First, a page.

Osteonecrosis of the jaw induced by administration of bisphosphonates (BPs), BP-related osteonecrosis (BRONJ), typically develops after tooth extraction and is medically challenging. As BPs inhibit oral mucosal cell growth, we hypothesized that suppression of the wound healing-inhibiting effects could prevent BRONJ onset after tooth extraction. Since basic fibroblast growth factor (bFGF) promotes wound healing, but has a short half-life, we examined whether the initiation of BRONJ could be prevented by applying a bFGF-containing gelatin hydrogel over the extraction sockets of BRONJ model rats. Forty-three rats, received two intravenous injections of zoledronic acid 60 μg/kg, once per week for a period of 2 weeks, underwent extraction of a unilateral lower first molar. The rats here were randomly assigned to the bFGF group (n = 15 rats, gelatin hydrogel sheets with incorporated bFGF applied over the sockets); the phosphate-buffered saline (PBS) group (n = 14 rats, gelatin hydrogel sheets without bFGF applied over the sockets); or the control group (n = 14 rats, nothing applied over the sockets). One rat in the bFGF group was sacrificed immediately after tooth extraction. Twenty-one rats were sacrificed at 3 weeks, and the remaining 21 rats were sacrificed at 8 weeks after tooth extractions. The harvested mandibles were analyzed using micro-computed tomography and sections were evaluated qualitatively for mucosal disruption and osteonecrosis. The incidence of osteonecrosis at 8 weeks after tooth extraction was 0% in the bFGF group, 100% in the PBS group, and 85.7% in the control group. The frequency of complete coverage of the extraction socket by mucosal tissue was significantly greater in the bFGF group than in the other groups. These results suggest that application of bFGF in the extraction socket promoted socket healing, which prevented BRONJ development. The growth-stimulating effects of bFGF may have offset the inhibition of wound healing by BP.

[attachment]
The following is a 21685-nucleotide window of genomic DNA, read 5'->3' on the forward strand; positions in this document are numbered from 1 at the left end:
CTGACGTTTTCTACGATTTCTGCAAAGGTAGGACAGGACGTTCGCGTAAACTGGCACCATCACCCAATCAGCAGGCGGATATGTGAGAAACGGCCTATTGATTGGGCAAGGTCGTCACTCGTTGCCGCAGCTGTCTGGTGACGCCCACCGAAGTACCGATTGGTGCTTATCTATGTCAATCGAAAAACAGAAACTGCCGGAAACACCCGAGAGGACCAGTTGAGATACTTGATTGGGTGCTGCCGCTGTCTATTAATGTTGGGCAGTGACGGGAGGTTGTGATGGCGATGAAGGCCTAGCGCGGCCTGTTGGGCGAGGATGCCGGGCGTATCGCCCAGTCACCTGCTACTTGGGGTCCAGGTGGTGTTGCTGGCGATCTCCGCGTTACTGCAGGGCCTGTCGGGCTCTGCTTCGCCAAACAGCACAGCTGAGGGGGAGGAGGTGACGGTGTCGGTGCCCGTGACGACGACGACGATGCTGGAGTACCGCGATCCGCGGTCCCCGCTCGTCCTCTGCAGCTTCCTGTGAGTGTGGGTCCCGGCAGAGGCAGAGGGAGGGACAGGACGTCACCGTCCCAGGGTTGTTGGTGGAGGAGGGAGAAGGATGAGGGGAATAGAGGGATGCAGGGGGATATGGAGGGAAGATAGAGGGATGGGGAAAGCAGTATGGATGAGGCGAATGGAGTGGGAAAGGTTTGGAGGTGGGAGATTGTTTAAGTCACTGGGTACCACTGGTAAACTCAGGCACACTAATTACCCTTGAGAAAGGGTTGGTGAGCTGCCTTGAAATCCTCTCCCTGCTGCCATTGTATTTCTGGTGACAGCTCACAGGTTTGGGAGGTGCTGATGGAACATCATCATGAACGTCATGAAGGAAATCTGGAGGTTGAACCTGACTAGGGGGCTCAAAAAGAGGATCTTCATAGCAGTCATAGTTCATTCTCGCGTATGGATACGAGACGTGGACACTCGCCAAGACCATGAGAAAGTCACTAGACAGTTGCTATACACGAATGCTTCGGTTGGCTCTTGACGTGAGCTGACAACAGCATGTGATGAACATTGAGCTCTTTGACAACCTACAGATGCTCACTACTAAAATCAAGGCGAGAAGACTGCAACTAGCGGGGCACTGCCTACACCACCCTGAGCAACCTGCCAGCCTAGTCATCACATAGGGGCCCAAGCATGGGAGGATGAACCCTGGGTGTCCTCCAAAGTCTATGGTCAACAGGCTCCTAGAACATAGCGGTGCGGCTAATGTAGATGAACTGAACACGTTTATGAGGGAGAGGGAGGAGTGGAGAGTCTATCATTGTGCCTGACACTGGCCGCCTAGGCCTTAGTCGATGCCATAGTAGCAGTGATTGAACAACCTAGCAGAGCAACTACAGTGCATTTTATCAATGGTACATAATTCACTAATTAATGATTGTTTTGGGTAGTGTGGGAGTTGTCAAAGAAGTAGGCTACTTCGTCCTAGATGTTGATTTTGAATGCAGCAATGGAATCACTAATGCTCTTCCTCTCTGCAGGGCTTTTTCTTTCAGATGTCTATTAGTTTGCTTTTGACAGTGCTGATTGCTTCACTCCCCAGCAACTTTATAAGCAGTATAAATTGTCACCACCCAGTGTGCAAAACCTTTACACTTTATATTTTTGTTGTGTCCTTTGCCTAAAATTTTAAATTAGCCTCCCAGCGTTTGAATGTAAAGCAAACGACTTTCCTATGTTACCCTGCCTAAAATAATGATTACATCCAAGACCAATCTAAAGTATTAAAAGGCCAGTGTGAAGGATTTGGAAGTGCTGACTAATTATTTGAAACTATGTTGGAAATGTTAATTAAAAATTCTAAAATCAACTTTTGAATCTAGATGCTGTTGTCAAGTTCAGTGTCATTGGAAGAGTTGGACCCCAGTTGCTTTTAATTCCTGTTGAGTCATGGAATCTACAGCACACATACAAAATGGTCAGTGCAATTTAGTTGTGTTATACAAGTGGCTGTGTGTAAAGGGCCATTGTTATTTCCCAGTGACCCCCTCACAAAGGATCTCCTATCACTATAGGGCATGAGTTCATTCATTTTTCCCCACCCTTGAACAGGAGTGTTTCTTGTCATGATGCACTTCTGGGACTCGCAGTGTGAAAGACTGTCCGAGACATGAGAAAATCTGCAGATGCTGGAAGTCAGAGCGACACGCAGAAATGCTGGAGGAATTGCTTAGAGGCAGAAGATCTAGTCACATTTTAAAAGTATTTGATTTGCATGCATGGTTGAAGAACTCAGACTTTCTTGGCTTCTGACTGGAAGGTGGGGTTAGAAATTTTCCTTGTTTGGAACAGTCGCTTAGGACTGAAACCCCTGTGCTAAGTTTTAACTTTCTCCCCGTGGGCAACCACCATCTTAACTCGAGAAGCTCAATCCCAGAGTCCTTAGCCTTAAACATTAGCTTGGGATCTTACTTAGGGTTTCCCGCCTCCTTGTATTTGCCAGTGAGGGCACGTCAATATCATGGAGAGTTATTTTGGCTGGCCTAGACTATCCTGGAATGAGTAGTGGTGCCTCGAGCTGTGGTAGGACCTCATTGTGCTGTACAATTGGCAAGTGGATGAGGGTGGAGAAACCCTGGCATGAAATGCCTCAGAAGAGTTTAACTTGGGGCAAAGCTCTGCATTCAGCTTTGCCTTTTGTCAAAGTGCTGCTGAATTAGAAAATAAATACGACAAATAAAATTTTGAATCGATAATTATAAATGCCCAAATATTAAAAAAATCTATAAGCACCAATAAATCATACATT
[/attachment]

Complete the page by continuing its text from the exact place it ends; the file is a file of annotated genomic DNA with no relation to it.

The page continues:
Mitsuhiko Imada, T. Yagyuu, Yoshihiro Ueyama